There was big news last week from the European Parliament as MEPs voted to take action to curb the use of antibiotics in farming – something that I have always believed in.
Here Daylesford’s Environmental Scientist Tim Field explains why it is imperative to stop treating healthy animals with antibiotics and how we practice this approach at Daylesford.
How are we faring on the fight against antibiotic resistance?
Antibiotic resistance is a natural phenomenon; however its rate of emergence and spread is accelerated by certain human actions. One such action is the inappropriate use of antibiotics in animal husbandry. Current food systems have contributed to a potential global health catastrophe.
Here is why. Western diets demand more meat but expect to pay less and less for the privilege. This has driven reluctant farmers into husbandry systems that squeeze livestock to yield more, from reduced space, in a faster time. Feed nutrition is rationed to optimise weight gain (or milk and egg yield) within an ‘efficient’ lifespan. Activity is constrained to save space and handling ease. Exposure to natural behaviours and diets are stripped out and replaced by a very artificial, controlled environment.
Arguably, such a controlled environment allows the micro-management of disease and health; managers and vets are on hand to oversee the entire flock or herd which are often confined indoors to negate the influence of external environmental factors. However, it seems obvious to me that such conditions put undue stress on the animal. Not just the kind of mental stress we get from a looming deadline (or an animal’s fear of being gobbled up by a wolf)… but physiological stress on the body caused by the intensive housing, nutrition and genetics that are designed to drive weight gain but inadvertently hinders a natural ability to remain healthy. Systems like this are enabled because of a considerable amount of antibiotics used on healthy animals, taken routinely to prevent infection – otherwise known as prophylactic use. Metaphylactic use (i.e. treating a group of animals when one shows signs of infection) is another artificial route to enabling fundamentally unhealthy environments for livestock.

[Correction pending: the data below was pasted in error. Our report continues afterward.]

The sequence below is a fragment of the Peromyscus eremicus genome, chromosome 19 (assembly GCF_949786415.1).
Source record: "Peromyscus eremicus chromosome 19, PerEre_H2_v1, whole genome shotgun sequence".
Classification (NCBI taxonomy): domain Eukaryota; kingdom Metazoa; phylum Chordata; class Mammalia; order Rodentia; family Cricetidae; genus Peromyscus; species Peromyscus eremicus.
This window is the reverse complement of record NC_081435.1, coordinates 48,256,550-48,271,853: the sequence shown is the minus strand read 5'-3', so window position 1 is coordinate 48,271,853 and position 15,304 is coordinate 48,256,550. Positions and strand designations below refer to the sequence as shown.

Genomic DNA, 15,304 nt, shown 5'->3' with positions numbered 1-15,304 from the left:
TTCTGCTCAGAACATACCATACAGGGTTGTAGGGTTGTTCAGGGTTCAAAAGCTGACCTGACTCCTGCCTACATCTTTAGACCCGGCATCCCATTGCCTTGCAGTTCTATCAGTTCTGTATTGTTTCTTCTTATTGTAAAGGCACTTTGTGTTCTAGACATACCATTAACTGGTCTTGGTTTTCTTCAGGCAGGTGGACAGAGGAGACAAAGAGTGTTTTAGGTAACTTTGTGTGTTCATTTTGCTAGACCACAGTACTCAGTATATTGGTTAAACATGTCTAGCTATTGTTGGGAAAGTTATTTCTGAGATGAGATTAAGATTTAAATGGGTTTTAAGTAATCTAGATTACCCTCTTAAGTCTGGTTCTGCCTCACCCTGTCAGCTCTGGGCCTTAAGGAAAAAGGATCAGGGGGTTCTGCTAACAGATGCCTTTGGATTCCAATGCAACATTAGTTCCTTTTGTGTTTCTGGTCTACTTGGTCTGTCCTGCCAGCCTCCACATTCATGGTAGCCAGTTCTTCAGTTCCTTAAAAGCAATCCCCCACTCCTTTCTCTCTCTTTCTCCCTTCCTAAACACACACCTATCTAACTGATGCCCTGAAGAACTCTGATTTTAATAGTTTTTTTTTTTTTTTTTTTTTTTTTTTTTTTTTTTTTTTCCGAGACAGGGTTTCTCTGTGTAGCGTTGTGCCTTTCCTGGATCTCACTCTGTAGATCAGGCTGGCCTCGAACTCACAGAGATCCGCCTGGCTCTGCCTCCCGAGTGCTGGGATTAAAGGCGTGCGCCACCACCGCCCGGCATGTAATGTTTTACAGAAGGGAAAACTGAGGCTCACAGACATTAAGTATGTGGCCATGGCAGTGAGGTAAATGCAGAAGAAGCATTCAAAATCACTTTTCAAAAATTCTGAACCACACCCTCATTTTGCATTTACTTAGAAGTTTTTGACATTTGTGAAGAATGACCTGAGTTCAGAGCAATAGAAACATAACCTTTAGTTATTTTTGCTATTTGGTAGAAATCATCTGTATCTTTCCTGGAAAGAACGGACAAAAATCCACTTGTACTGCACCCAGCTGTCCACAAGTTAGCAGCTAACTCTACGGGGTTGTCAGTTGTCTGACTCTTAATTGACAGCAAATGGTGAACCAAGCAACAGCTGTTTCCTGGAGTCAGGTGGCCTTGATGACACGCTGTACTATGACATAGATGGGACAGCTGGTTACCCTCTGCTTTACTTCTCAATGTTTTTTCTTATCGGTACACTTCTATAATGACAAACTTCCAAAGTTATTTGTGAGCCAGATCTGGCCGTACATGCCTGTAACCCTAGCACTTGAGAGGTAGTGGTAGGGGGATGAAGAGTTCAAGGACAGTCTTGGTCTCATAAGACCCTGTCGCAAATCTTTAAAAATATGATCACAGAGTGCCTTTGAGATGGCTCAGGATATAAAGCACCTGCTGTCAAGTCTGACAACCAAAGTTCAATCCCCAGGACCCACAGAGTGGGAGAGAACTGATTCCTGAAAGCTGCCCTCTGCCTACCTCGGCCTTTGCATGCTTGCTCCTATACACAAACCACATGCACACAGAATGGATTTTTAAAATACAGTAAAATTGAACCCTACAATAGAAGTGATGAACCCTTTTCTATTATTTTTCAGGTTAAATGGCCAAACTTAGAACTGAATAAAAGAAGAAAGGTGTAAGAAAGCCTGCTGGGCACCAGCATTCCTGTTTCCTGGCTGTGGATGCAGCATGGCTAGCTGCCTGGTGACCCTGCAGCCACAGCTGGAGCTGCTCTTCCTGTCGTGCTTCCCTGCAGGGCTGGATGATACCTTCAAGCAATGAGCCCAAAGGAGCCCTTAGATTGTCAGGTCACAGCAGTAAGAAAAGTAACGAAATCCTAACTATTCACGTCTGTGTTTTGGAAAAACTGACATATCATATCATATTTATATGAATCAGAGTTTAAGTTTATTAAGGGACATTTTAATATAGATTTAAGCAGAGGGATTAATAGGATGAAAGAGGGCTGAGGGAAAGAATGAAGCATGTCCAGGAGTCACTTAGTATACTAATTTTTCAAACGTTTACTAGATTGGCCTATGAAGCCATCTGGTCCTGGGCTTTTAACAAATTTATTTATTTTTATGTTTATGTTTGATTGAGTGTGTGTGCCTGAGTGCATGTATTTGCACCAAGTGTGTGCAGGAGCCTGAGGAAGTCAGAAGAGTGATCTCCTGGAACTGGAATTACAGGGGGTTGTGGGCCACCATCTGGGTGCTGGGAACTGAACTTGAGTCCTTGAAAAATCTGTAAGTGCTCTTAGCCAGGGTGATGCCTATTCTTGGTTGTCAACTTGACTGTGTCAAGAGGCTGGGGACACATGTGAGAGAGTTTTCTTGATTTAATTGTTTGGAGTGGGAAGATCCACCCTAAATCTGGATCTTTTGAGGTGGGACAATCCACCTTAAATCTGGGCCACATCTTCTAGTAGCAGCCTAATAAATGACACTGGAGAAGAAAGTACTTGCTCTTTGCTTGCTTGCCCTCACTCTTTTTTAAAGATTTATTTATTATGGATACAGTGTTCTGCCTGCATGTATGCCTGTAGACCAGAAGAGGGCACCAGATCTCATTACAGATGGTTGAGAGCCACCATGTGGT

The concern for our health comes when reports reveal 70% of antibiotics in the USA that are medically important for humans are used in animals. And this scale and systemic antibiotic abuse in livestock husbandry is only encouraging resistance, and this resistance can be passed down the food chain to humans. So what urgent, coordinated action is going on?
Well it doesn’t come more surprising than the press release from the European Parliament on 10th March:
‘in a vote on draft plans to update an EU law on veterinary medicines, MEPs advocate banning collective and preventive antibiotic treatment of animals’. This is a huge statement. It goes on ‘The fight against antibiotic resistance must start on farms. We wish to prohibit the purely preventive use of antibiotics, restrict collective treatment to very specific cases, prohibit the veterinary use of antibiotics that are critically important for human medicine…’
We are over the moon that such a step has been made but it is the start of a long process with potential hurdles along the way. Many are asking how farming and the food industry will survive. Well thankfully there is nothing new in managing livestock without the routine use of antibiotics. We managed without any at all before Alexander Fleming made the ground breaking discovery in 1928. And we’ve never known more about livestock nutrition, welfare and health status – using the very best of technology to keep our animals fit. At Daylesford we pride ourselves on the organic techniques, attention to detail and high welfare that maintain healthy livestock without the over use of antibiotics. And on the rare occasions we have to treat an unwell animal (it is a priority to maintain welfare) we withdraw it from the food chain for twice the time of most conventional livestock.
In response to an increasing number of conventional farmers wanting to become more sustainable, as well as organic farmers wanting to hone their techniques, we set up Agricology. Farmers and growers access Agricology for the best information on practical, sustainable farming. Next month the Agricology theme focuses on animal health, so we will be giving the tools to help farming systems make systemic changes and wean off antibiotic dependence – whilst remaining profitable.
But we can do our bit to stay fit and healthy too, and protect our antibiotics. Eat less but the right kind of meat is something we’ve always believed. It makes it more affordable, is better for our health and is vastly more sustainable.